Curriculum Theory Project Community and Service


On Saturday May 4, the LSU Curriculum Theory Project (CTP) organized a service day to assist the Pointe-au-Chien in Terrebonne Parish with clean up at the École Pointe-au-Chien elementary French immersion school.

The first Louisiana school with the specific purpose of serving Indigenous students, it hopes to not only preserve the language of the tribe, but also the culture and history of its people. Fourteen faculty and students, from three Colleges (Human Sciences and Education, Humanities and Social Sciences, and Science) provided assistance in cleaning the damage from Hurricane Ida in the building that will become the permanent home for the school. While currently in a temporary building, the principal Christine Verdin is hopeful that renovations to the school will be completed by the state by the fall of 2025.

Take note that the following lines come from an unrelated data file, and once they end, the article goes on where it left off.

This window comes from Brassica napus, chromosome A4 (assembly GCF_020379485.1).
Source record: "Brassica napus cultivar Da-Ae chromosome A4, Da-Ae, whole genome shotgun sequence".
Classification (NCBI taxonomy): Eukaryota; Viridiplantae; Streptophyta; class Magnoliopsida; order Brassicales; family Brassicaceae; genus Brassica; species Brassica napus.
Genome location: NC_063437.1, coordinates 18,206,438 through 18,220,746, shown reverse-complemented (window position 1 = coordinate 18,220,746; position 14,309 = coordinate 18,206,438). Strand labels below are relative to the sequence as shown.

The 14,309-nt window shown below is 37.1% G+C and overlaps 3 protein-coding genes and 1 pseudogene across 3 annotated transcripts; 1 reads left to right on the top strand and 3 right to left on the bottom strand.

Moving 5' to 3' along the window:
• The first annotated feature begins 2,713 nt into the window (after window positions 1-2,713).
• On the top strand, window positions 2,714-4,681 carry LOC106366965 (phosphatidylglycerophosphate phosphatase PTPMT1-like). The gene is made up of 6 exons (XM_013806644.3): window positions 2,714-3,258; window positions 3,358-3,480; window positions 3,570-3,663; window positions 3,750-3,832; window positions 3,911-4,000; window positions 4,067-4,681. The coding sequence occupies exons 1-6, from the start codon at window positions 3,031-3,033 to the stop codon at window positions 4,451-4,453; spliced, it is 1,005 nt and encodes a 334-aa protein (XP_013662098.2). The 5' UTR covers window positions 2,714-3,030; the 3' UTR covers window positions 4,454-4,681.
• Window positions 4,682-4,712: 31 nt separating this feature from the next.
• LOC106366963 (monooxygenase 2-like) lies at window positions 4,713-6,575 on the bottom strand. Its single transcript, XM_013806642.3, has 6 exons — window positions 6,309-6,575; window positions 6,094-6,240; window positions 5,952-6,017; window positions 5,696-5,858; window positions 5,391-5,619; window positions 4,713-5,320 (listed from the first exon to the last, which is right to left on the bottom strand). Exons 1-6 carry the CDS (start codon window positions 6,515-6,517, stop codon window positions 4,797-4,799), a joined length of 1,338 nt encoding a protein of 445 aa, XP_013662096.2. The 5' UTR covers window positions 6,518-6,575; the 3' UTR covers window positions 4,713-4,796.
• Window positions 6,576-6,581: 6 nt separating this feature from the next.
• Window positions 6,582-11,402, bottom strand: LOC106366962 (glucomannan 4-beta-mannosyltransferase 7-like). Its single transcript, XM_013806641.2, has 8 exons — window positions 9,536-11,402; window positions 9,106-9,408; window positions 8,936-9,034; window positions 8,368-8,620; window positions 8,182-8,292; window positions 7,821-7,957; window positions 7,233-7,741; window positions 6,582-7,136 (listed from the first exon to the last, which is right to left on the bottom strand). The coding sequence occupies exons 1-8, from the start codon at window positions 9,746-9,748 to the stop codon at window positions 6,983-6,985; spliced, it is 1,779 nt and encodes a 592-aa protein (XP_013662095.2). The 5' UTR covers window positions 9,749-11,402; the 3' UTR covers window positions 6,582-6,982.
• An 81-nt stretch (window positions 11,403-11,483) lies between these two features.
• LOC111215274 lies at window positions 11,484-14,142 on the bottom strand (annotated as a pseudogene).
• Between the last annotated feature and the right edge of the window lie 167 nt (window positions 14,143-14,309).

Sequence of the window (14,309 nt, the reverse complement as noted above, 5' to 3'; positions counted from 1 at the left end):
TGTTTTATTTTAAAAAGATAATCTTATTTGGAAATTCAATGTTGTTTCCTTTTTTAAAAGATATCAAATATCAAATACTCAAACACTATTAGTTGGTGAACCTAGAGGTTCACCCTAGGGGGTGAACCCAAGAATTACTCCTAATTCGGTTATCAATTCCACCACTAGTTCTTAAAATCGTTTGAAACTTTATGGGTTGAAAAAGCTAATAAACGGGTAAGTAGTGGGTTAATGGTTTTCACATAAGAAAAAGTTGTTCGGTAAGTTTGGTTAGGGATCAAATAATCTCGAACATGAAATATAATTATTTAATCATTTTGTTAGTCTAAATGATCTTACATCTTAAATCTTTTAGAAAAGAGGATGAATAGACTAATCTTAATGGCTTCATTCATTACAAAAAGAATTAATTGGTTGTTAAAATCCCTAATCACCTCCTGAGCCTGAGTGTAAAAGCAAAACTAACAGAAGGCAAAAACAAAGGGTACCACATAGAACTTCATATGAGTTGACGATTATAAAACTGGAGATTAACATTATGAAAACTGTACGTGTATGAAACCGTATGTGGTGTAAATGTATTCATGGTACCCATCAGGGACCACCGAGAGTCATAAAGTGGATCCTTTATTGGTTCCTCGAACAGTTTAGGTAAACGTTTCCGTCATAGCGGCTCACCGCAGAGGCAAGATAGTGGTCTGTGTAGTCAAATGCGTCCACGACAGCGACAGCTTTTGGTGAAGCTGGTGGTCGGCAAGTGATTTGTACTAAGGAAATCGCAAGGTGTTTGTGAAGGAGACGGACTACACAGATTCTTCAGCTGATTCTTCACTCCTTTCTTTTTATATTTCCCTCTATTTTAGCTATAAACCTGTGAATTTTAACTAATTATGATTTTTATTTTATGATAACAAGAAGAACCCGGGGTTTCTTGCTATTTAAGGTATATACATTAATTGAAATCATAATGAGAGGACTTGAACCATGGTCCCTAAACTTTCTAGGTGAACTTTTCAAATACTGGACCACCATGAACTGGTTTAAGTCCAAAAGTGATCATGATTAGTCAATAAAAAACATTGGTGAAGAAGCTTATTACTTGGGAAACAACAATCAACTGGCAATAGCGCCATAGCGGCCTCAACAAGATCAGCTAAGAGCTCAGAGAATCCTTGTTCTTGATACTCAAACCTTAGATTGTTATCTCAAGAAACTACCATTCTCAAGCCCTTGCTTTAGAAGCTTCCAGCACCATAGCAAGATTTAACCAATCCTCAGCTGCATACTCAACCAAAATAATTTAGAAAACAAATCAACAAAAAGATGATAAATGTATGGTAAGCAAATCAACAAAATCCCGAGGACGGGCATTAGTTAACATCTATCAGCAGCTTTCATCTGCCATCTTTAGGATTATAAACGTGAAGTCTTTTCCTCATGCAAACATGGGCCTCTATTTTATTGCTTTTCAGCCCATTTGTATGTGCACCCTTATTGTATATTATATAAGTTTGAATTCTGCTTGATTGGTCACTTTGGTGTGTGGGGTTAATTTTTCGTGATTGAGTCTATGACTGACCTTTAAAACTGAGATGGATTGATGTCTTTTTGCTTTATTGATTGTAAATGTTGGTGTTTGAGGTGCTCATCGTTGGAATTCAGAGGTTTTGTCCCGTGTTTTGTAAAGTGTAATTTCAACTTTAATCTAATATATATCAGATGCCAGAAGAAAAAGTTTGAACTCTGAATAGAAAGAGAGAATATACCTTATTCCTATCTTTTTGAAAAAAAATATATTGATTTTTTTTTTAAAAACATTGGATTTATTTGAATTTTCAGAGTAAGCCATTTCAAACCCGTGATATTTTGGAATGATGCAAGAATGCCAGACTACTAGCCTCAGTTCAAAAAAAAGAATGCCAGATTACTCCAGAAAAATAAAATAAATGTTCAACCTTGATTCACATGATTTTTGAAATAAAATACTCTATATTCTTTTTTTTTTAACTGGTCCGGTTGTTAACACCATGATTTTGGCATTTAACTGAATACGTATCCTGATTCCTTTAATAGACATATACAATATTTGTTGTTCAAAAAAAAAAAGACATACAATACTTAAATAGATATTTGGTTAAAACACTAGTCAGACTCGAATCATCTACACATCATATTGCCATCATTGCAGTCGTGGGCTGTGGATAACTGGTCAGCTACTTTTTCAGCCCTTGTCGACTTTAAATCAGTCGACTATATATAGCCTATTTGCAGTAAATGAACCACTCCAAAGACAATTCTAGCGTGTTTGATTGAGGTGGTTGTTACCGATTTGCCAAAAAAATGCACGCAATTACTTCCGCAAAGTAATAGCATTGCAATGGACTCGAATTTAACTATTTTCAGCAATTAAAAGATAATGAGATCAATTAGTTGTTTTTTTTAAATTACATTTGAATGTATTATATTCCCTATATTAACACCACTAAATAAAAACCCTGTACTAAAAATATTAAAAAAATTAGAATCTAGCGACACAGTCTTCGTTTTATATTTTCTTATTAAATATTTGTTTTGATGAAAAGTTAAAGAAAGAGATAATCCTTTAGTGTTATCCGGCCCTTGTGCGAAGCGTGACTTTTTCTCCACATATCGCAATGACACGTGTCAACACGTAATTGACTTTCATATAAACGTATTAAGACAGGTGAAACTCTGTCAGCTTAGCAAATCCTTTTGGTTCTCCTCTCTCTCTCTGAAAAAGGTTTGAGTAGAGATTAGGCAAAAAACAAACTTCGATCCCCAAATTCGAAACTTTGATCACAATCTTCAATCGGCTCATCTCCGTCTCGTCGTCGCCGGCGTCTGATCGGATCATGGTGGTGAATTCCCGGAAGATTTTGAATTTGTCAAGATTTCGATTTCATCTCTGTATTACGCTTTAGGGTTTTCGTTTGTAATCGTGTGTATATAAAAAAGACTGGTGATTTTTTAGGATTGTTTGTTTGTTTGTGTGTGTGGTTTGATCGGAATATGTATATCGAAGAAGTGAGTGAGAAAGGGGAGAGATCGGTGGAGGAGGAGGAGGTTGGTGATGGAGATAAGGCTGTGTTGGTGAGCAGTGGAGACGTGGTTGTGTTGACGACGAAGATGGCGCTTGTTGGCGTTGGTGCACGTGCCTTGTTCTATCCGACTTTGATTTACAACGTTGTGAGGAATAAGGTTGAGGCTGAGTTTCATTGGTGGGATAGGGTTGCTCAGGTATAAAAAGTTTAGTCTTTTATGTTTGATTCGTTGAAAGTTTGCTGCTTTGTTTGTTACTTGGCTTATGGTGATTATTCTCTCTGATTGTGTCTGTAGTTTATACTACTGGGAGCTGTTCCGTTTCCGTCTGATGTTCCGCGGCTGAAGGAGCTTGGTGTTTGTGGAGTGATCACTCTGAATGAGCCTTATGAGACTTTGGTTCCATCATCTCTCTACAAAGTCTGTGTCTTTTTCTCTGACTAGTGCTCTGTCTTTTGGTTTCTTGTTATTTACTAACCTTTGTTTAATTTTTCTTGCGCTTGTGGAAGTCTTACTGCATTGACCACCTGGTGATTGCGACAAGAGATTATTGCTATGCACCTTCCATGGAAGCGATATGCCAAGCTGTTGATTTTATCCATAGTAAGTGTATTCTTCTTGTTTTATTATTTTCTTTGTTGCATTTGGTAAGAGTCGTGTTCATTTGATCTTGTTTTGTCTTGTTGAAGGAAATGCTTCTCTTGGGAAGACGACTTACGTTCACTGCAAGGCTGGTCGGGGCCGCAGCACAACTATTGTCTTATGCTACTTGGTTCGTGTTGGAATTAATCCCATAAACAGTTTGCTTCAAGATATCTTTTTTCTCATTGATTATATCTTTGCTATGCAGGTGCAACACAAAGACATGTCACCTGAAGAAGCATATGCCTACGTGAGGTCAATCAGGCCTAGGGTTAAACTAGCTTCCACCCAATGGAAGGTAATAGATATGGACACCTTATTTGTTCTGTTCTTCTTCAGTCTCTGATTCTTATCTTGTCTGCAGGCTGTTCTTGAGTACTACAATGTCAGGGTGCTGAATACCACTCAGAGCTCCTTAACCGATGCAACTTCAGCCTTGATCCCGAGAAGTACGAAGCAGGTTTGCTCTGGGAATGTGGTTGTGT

The day of service was a call to action that emerged from the Day of Dialogue in the fall of 2023—spearheaded by professor emerita Petra Hendry, the first ever conference at LSU that focused specifically on educational issues impacting Indigenous peoples in Louisiana. Molly Quinn, Director of CTP, with leaders of the Curriculum Theory Graduate Student Collaborative (CTGSC) Shahid Hussain and Leonardo de Franco Gheller, has organized several events to highlight the current issues that face Indigenous nations in Louisiana as a result of coastal erosion, land loss and lack of place-based curriculum.

After a long day's work, cleaning most of the debris from the school building, the group toured the tribal center. A book drive will be the next initiative of CTP as it hopes to continue developing a relationship with the Pointe-au-Chien that will support them in achieving their goals of educating their children in the long, rich history of Indigenous culture.